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Mortgage-Matters

The evolution of mortgages

There have been many changes to insured mortgages in the last few years. Some are finding it more challenging to qualify, particularly if they are self-employed or are looking to purchase an investment property. Amortizations have been reduced, premiums have increased, and some programs have even been eliminated.

To put things into perspective, I thought it would be interesting to take a look back to how the insured mortgage market has changed in Canada since its inception in 1954, as there have been many changes to the mortgage insurance program since it was first introduced to improve accessibility to home ownership for Canadians.

Prior to 1954, it was extremely difficult to buy a home in Canada unless you had cash. Lending practices were extremely stringent: You needed a minimum 50% down payment and the payments were very high.

The National Housing Act was passed in 1954, which introduced mortgage insurance to Canada. The program compensated lenders if a homeowner defaulted. The other goal was to bring the chartered banks into residential mortgage lending, and to reduce dependence on public funds. Prior to this date, life insurance companies had been the largest private mortgage lenders in Canada.

Originally, only new homes could be insured under the program, and they had to meet NHA housing standards. The target demographic was lower middle income families, and all lenders had to be approved by CMHC. CMHC also set the maximum rates that could be charged on the mortgages, which at that time was 6%. This ceiling was eliminated in 1969.

Here is a timeline of some of the noteworthy changes:

In 1966, existing homes became eligible for insurance under the NHA.

In 1969, lenders were allowed to reduce the minimum term on a mortgage from 25 years to 5 years.

Shorter terms were then allowed in 1978, and again in 1980.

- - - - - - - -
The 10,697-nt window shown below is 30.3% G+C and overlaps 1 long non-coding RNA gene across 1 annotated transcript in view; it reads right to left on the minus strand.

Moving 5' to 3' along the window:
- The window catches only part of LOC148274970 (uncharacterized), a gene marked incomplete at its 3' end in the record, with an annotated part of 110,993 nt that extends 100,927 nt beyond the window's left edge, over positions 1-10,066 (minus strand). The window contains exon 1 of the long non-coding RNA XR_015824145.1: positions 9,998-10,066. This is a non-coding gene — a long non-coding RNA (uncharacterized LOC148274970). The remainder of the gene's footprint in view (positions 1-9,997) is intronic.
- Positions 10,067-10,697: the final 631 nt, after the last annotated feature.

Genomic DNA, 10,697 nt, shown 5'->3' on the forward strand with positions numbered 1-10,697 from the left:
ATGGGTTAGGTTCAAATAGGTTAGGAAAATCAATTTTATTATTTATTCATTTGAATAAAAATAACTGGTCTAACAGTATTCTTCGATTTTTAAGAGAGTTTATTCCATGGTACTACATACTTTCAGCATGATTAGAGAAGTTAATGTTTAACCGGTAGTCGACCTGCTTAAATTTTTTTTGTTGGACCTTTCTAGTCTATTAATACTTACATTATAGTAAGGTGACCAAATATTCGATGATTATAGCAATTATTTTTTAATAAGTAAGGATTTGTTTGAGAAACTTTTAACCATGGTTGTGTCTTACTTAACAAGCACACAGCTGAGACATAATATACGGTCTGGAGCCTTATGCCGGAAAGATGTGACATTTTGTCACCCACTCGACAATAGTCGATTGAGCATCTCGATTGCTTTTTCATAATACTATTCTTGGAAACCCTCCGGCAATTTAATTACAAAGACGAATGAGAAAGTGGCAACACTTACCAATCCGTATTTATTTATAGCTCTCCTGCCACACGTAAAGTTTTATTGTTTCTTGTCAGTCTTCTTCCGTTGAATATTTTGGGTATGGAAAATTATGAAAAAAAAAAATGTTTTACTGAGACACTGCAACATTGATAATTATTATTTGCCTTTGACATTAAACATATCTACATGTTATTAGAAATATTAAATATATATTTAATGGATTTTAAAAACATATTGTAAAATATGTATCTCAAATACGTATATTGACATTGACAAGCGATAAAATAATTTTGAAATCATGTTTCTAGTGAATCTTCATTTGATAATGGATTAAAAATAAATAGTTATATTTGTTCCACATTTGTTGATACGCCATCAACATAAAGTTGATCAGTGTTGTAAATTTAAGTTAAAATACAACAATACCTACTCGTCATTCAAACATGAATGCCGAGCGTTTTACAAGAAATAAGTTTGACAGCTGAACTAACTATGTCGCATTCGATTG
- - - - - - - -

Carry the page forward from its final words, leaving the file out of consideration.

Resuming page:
Variable rate mortgages only became eligible for mortgage insurance in 1982.

In 1992, 95% financing was introduced for first time home buyers only, and that restriction was removed in 1998.

In 1995 GE Capital entered the mortgage insurance market, and in 2002 introduced their Alt-A business-for-self program.

Since 2008 there have been other big changes to insured mortgages, including:

Amortizations reduced to 25 years from 40 years.

Elimination of zero down payment programs.

The maximum amount you can borrow for a refinance is now 80% of the value of the property, reduced from 95%.

Insurance is now only available on properties with a value of less than $1 million.

Mortgage insurance options will no doubt change again according to market conditions, whether it be the requirement for higher down payments or higher insurance premiums, but the available options have definitely changed for the better with the introduction of mortgage insurance allowing more Canadians the choice of home ownership.

If you would like more information on mortgage insurance in Canada please give me a call at 250-826-3543 or email [email protected] 



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About the Author

April Dunn is the owner and a Mortgage Broker with The Red Door Mortgage Group – Mortgage Architects. She has been assisting clients to purchase, refinance or renew their mortgages for over 20 years.

April has experience as a Credit Union manager, a Residential Mortgage Manager with a large financial institution and as a licensed Mortgage Broker. By specializing in Strategic Mortgage Planning she has the tools available to build a customized mortgage plan, with the features and options that meet your needs.

April provides a full range of residential and commercial mortgage financing options for clients all over the province of British Columbia and across Canada through the Mortgage Architects network.

Contact e-mail address: [email protected] or by phone at: 888-561-2679.

Website:  www.reddoormortgage.com



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The views expressed are strictly those of the author and not necessarily those of Castanet. Castanet does not warrant the contents.

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